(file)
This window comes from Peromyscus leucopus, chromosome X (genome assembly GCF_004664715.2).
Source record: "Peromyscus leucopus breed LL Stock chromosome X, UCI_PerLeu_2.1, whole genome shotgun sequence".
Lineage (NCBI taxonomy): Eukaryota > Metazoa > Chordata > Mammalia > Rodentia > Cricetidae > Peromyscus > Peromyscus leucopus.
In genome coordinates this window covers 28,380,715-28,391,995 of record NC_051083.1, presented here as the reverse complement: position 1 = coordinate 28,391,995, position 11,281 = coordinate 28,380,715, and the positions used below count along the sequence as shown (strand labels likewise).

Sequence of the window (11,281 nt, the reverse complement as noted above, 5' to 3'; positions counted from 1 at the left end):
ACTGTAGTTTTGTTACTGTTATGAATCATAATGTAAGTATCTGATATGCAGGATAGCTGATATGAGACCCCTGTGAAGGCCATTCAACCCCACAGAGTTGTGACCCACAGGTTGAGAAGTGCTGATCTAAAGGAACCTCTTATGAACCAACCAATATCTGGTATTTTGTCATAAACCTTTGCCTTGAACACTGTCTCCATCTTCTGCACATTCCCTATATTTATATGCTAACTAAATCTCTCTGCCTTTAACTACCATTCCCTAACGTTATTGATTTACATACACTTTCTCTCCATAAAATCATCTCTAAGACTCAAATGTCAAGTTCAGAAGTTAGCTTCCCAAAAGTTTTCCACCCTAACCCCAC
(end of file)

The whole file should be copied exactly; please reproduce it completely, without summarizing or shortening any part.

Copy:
This window comes from Peromyscus leucopus, chromosome X (genome assembly GCF_004664715.2).
Source record: "Peromyscus leucopus breed LL Stock chromosome X, UCI_PerLeu_2.1, whole genome shotgun sequence".
Lineage (NCBI taxonomy): Eukaryota > Metazoa > Chordata > Mammalia > Rodentia > Cricetidae > Peromyscus > Peromyscus leucopus.
In genome coordinates this window covers 28,380,715-28,391,995 of record NC_051083.1, presented here as the reverse complement: position 1 = coordinate 28,391,995, position 11,281 = coordinate 28,380,715, and the positions used below count along the sequence as shown (strand labels likewise).

Sequence of the window (11,281 nt, the reverse complement as noted above, 5' to 3'; positions counted from 1 at the left end):
ACTGTAGTTTTGTTACTGTTATGAATCATAATGTAAGTATCTGATATGCAGGATAGCTGATATGAGACCCCTGTGAAGGCCATTCAACCCCACAGAGTTGTGACCCACAGGTTGAGAAGTGCTGATCTAAAGGAACCTCTTATGAACCAACCAATATCTGGTATTTTGTCATAAACCTTTGCCTTGAACACTGTCTCCATCTTCTGCACATTCCCTATATTTATATGCTAACTAAATCTCTCTGCCTTTAACTACCATTCCCTAACGTTATTGATTTACATACACTTTCTCTCCATAAAATCATCTCTAAGACTCAAATGTCAAGTTCAGAAGTTAGCTTCCCAAAAGTTTTCCACCCTAACCCCAC